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robert wilkinson & li po

Robert Wilkinson and Li Po

This is the third posting in a row, the second on “variations on the theme of Li Po.” It’s always fascinating to read the effect of one writer (sometimes an ‘ancient’) on another. And here we have the poet, Robert Wilkinson, wrestling with the words, time, presence of Li Po, so artfully.

GREEN LOTUS MAN is a somewhat faded chapbook, almost thirty years old, that I rediscovered tucked/lost on the poetry shelves in my library the other night. And how apropos, Li Po! The cover, everything about it is so devoid of design, empty, yet solid, printed on creamy thick paper that one must give praise again to those writers and publishers who keep it simple with the common chapbook. Which, nevertheless, occasionally invites a bare minimum to ‘art’ in its presentation.

This chapbook is bound by a single green thread. Just right. Just enough. -norbert blei

“Green Lotus Man” is a name Li Po gave himself in one of his poems, written very probably while he was drunk. One of the greatest heroes of the spirit the human race has yet produced, Li Po climbed into nearly all the nine heavens on the twin wings of poetry and drunkenness. These poems are not translations—they are occasions for a meeting. Versions. — Robert Wilkinson

Green Lotus Man

Behind this moony mug I’m Green Lotus Man,
a creature more than merely human, a cut-winged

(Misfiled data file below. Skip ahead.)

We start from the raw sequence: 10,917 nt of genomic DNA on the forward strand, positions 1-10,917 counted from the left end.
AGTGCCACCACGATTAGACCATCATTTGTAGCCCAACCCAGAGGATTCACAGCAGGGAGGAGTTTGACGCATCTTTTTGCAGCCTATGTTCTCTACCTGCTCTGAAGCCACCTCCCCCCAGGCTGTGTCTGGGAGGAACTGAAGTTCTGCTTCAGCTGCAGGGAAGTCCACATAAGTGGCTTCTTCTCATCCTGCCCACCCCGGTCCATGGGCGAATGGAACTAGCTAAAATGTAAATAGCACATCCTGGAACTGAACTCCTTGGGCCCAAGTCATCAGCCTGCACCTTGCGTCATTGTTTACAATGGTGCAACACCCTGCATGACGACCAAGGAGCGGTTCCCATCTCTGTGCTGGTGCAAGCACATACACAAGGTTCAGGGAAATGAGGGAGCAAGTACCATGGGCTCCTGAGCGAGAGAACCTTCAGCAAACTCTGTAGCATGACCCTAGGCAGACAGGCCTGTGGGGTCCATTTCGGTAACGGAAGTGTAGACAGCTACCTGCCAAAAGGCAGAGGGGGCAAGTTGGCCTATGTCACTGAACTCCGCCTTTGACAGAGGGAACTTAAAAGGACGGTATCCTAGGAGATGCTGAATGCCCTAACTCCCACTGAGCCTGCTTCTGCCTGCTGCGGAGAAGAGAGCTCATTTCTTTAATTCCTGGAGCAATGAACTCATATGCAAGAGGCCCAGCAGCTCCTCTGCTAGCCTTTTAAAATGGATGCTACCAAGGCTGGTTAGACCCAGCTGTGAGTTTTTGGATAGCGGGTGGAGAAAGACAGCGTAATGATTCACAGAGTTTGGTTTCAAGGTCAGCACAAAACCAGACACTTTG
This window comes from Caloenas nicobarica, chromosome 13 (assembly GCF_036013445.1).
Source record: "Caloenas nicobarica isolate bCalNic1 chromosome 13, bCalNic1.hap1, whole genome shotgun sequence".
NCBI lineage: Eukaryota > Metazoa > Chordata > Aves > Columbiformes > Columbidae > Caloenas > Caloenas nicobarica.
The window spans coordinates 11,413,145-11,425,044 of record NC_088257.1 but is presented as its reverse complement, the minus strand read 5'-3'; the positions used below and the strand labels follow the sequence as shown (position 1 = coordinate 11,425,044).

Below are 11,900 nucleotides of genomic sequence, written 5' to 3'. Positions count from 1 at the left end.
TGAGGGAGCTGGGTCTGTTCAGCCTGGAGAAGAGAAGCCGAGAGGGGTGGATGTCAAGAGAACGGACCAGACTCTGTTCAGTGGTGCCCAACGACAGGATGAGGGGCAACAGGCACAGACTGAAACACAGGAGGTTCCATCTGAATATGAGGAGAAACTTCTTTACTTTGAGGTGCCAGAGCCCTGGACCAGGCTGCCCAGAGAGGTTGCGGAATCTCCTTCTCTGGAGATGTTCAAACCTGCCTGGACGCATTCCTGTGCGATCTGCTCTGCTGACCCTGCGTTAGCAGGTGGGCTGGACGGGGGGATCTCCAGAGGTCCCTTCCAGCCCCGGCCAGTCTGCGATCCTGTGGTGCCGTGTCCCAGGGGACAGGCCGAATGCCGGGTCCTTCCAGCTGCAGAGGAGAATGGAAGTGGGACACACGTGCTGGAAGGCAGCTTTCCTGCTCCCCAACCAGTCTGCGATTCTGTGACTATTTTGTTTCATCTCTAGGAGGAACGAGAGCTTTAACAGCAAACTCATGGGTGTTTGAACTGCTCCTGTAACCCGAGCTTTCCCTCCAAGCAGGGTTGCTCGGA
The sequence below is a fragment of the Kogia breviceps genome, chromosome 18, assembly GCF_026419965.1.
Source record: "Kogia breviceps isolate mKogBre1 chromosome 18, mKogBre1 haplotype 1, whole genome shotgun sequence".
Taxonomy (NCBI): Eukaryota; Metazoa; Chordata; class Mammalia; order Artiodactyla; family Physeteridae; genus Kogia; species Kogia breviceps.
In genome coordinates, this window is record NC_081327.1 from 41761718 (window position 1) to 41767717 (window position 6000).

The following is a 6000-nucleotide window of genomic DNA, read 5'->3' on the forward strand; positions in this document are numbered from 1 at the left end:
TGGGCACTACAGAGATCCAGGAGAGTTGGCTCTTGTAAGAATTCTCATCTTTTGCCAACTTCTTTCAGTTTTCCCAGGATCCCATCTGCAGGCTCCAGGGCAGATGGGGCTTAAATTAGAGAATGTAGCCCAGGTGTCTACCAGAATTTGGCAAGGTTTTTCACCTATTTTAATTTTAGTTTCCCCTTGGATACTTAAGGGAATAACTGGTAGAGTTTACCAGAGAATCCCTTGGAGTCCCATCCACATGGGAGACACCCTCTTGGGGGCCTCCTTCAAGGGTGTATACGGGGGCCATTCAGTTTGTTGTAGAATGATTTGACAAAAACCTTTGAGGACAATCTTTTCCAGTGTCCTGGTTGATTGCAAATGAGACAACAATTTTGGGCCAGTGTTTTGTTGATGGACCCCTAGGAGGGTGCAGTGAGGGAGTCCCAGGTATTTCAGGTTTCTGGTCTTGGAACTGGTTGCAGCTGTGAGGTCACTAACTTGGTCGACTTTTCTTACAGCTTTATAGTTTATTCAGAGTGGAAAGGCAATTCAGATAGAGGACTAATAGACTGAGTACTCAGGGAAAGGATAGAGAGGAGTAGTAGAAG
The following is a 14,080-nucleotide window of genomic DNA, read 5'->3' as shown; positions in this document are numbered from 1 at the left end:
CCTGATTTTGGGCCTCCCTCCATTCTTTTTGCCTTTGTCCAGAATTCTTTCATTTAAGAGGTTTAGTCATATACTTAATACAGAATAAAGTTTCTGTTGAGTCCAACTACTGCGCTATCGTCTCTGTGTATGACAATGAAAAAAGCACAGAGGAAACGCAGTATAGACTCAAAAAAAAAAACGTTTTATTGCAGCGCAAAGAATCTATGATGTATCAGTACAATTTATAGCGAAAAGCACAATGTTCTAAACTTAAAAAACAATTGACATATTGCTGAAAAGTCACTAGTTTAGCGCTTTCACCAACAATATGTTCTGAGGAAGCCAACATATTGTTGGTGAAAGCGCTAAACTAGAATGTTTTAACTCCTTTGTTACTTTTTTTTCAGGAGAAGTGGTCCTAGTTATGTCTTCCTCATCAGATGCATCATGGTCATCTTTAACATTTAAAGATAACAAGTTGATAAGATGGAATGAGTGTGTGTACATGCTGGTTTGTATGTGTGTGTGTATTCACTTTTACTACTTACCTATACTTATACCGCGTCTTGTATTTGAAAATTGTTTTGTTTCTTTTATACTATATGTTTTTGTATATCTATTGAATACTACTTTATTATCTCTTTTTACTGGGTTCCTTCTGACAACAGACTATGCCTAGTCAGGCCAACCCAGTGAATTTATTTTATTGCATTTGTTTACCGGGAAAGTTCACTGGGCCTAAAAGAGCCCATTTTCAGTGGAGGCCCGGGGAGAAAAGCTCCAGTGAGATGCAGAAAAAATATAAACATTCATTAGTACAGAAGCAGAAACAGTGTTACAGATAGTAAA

Angel drummed, for several complex reasons,
out of the high company of Immortals.
Since then I’ve taken to dousing my once-clear
radiance carousing in dives like this.
But, what point in lengthy explanations, friend?
What you see before you is what I’ve become:
moon-cheeked sorrowing Buddha of the drunken dawn!

Two Poets Drunk by Lantern Light

In the night my old beat-up lantern
looks the double of the cold half-rind of moon,
and the green bottle set between us shines
like the source of all pure light.
Hooting to nothing in particular, shouting poems,
we flush a heron from the sedge, his wings
oaring him slowly up, and over the moon.

Li Po to Tu Fu

I saw Tu Fu on Fan-kuo mountain,
peaked bamboo hat keeping off the sun.
Mr. Tu, why are you so bent and thin,
have you been hurting yourself on poems again?

Moon-viewing with a Friend

Way up here we can gaze out over
the dove-grey hills of Yo-yang
where the curly waters of the river
empty into Tung-ting lake. High
above us, in the twilight, blue-grey
geese drift east on shadow wings.
I wish my fears were off with them.
But never mind! Comrade mountain
across the valley is about to launch
a round, red moon, and before he does
I want to spread this basket of chicken,
good white wine, and eat and drink
until we drop. Then, old friend, we
may learn a thing or two musing on
clouds that pass reflected in pale-straw
liquid in our cups. When
we’re too drunk to see mountain or
moon and the night wind’s rising sky¬ward
like a thousand birds of dark,
we’ll stagger up one last time to dance
our fine ecstasy of wine and mountain
aaaaaaaaatwo old men with
skinny knees, legs flashing beneath
the moon, loose sleeves flapping
like awkward wings.